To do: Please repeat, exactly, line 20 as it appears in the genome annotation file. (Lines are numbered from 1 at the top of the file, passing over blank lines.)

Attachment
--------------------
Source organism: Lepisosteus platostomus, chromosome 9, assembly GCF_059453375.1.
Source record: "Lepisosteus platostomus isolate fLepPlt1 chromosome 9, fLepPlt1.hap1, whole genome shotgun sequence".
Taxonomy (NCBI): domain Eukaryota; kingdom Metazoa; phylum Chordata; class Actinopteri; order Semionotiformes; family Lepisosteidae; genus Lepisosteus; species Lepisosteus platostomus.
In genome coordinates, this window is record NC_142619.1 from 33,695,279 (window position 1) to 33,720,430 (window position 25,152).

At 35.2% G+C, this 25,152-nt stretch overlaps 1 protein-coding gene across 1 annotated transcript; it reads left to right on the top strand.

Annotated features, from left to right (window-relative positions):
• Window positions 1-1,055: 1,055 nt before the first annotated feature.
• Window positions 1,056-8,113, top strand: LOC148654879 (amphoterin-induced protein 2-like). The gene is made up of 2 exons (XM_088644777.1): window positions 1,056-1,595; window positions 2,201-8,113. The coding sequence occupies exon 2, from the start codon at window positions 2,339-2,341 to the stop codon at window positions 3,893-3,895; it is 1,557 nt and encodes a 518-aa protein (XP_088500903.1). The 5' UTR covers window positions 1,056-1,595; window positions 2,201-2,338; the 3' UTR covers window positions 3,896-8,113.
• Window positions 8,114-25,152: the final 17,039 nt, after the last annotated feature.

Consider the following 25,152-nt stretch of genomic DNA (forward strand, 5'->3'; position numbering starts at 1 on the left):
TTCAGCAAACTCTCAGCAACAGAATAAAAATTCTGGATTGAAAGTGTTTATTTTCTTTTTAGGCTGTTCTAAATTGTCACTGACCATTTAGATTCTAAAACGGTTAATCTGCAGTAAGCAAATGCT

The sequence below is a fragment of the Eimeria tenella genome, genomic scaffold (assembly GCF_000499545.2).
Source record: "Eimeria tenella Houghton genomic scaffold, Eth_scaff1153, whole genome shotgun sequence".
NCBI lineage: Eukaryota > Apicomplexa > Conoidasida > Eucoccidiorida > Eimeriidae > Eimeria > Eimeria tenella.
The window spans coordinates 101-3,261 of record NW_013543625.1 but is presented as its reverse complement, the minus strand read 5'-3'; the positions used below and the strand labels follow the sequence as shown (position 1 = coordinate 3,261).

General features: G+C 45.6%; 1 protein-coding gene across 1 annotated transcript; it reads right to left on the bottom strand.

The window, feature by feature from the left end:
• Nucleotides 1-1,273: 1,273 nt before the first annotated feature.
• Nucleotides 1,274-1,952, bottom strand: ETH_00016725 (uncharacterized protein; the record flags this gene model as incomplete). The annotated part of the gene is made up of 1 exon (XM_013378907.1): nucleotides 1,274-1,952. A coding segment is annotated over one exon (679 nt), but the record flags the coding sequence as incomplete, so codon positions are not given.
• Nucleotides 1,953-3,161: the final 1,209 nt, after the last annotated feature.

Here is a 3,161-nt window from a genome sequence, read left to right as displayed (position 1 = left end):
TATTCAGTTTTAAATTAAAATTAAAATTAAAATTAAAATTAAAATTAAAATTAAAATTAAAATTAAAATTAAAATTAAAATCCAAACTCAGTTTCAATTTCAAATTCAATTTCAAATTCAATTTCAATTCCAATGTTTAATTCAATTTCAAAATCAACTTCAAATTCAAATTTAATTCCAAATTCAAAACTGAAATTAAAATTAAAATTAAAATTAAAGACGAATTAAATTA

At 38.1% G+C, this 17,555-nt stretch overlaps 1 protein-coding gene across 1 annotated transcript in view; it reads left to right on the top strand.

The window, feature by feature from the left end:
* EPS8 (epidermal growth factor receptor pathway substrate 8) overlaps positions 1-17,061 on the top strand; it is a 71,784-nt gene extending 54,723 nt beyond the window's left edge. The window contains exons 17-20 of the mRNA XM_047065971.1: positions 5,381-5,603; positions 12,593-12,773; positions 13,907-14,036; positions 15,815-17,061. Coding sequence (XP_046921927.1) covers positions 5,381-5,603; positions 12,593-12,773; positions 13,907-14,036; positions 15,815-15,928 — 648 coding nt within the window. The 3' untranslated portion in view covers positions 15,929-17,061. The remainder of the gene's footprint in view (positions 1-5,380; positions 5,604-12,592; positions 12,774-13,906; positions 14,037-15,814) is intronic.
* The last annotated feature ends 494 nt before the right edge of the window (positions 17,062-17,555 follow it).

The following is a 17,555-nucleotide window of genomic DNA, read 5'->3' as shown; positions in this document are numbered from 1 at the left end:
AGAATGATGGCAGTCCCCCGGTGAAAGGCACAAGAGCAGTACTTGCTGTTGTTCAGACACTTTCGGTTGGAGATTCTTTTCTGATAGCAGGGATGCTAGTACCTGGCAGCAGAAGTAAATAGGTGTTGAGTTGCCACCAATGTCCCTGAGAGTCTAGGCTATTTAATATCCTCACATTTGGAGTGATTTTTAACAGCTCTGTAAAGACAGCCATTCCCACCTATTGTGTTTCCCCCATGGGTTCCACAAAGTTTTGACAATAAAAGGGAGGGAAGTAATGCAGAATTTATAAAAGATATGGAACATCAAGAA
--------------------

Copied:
• Nucleotides 1,953-3,161: the final 1,209 nt, after the last annotated feature.